Standing in front of the historic West High School, Denver School Board member Anne Rowe urged voters to raise their own property taxes to repair old, broken down buildings.

"These schools don't have air conditioning and they get really, really hot," Rowe said.

She joined the launch of a campaign to get Denver voters to approve a $572 million bond issue for building needs and another $56.7 million to increase the Denver Public Schools operating budget.

"Denver Public Schools are underfunded," Patricia Slaughter, retired DPS administrator, said. "This is a fact and reality that we must acknowledge and accept."

DPS is far from alone. Neighboring districts like Jefferson County and Aurora are turning to voters, as well. JeffCo wants a $535 million bond issue. Aurora is asking for $300 million. Altogether, these three school districts alone are asking voters for more than $1.4 billion which totals more than the national budgets of 45 small countries.

"In a high growth state, you have more demand on schools," Dr. Norm Provizer, Metropolitan State University of Denver political science professor, said.

Provizer the tremendous population growth and low interest rates are big factors into why districts are seeking such big bond issues.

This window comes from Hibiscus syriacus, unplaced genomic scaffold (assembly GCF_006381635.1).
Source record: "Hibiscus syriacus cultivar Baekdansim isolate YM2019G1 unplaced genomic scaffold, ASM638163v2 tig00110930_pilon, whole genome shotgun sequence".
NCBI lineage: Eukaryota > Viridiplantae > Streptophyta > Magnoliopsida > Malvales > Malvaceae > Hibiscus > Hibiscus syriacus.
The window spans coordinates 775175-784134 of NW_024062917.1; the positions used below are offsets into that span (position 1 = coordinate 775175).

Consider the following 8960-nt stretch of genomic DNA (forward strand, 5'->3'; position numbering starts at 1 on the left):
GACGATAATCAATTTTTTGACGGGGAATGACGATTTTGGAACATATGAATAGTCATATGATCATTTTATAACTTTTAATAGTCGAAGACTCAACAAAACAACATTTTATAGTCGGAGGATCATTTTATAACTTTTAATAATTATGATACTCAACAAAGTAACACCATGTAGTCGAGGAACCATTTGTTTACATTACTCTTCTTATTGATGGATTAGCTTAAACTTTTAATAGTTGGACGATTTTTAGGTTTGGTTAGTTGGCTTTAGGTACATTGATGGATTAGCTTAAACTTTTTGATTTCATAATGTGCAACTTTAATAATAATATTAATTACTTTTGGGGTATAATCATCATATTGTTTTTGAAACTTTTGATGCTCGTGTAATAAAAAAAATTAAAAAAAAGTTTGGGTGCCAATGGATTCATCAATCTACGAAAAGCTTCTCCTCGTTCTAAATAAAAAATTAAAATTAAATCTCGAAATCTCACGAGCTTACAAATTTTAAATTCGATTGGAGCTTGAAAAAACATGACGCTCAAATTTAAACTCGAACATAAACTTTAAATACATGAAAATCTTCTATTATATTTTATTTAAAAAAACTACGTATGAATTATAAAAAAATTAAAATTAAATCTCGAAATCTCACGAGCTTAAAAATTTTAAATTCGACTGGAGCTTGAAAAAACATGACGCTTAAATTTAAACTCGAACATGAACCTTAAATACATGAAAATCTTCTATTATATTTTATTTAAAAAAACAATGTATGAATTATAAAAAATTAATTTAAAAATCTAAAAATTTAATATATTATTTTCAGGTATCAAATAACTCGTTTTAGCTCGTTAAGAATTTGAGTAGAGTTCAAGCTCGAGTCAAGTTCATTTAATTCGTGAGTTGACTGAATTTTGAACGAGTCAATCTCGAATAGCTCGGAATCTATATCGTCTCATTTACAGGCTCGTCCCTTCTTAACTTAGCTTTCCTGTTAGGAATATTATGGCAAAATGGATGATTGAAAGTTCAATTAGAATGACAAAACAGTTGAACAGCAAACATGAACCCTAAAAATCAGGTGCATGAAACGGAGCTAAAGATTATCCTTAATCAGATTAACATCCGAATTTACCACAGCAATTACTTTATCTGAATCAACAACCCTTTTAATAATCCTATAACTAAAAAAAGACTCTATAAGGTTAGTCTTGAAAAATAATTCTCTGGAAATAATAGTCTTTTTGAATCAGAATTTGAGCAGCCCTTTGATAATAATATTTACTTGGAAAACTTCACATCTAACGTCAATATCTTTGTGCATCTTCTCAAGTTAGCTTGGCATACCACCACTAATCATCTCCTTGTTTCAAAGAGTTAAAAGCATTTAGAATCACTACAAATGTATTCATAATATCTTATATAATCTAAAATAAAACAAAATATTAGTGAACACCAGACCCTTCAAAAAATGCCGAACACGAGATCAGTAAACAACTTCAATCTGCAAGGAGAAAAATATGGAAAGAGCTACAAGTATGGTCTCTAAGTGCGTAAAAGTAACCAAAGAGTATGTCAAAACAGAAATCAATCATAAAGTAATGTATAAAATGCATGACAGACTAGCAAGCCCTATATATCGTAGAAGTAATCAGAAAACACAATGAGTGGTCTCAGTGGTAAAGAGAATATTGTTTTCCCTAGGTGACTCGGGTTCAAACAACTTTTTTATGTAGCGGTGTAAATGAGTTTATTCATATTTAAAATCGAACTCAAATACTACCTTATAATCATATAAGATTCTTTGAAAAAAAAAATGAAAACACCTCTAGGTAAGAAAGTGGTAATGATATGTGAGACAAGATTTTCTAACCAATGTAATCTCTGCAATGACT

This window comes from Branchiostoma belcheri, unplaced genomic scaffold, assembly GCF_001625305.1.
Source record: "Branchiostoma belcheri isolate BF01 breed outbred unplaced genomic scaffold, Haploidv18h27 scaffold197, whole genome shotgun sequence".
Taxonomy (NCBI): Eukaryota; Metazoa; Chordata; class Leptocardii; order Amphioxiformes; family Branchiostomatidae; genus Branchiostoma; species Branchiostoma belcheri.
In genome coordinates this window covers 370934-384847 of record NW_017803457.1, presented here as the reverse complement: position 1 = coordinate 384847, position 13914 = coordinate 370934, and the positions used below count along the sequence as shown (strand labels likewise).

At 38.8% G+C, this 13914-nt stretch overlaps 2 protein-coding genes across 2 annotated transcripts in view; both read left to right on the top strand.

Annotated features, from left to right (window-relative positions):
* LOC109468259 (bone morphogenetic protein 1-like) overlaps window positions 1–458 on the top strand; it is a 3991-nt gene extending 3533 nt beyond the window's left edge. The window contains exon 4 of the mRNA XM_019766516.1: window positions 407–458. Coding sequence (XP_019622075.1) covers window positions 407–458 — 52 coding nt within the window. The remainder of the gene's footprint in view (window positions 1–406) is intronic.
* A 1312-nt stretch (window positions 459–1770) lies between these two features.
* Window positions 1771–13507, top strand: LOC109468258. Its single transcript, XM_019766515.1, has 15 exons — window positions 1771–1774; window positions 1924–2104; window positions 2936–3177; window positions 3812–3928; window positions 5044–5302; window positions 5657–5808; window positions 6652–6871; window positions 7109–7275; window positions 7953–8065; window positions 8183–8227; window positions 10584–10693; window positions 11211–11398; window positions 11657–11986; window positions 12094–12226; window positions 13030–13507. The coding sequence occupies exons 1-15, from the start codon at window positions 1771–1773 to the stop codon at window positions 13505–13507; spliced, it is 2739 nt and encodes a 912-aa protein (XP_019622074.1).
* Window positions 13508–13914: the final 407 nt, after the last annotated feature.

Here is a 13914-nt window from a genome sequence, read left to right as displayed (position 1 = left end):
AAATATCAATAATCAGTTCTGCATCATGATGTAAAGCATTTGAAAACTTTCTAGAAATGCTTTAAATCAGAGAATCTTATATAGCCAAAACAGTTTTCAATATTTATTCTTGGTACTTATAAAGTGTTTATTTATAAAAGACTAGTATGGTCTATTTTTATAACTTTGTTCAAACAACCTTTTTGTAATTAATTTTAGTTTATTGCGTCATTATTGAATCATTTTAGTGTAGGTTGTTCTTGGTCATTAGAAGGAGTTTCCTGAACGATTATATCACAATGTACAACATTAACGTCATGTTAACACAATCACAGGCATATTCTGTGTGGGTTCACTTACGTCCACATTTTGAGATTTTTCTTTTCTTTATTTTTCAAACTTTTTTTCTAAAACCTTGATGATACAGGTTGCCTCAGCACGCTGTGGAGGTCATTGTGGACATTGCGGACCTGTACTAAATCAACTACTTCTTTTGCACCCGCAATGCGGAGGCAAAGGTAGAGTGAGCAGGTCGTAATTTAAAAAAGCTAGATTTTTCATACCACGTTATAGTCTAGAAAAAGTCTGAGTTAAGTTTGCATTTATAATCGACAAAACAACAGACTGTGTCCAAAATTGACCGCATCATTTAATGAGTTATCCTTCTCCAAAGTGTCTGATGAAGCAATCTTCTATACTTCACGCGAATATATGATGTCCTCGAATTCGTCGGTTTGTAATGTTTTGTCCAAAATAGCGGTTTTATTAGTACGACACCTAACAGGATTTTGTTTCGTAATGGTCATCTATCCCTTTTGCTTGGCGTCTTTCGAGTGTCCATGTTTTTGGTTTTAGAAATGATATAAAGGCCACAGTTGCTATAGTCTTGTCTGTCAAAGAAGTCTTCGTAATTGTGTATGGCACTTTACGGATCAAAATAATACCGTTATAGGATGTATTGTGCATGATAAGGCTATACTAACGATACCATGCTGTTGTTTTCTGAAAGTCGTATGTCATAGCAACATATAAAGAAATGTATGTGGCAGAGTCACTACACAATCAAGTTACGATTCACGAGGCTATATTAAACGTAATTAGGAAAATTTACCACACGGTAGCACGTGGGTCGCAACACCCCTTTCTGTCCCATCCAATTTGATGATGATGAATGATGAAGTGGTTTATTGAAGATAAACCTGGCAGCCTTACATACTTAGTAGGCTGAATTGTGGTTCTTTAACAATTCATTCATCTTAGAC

"If in fact, you have growing lists of maintenance projects, a growing list of things produced by growth, demand on schools and education, this is the perfect time to do bonds," Provizer said.

He says construction costs have gone up while state funding has gone down.

"You have a problem of the state cutting back in its funding, demand growing, there's only one way to deal with that," Provizer said.

But, Provizer says a lot of people, especially those without kids in schools, are opposed to paying higher property taxes.

"There's also a constant argument -- are we just throwing money at a problem, not solving it?" Provizer said.

Denver voters have approved bond issues and mill levy overrides time and again. Rowe says she believes the support is still strong.

"The well is very full because people see the opportunity and they actually see the progress and the impact that Denver Public Schools has on providing access for all kids to a high quality education," Rowe said.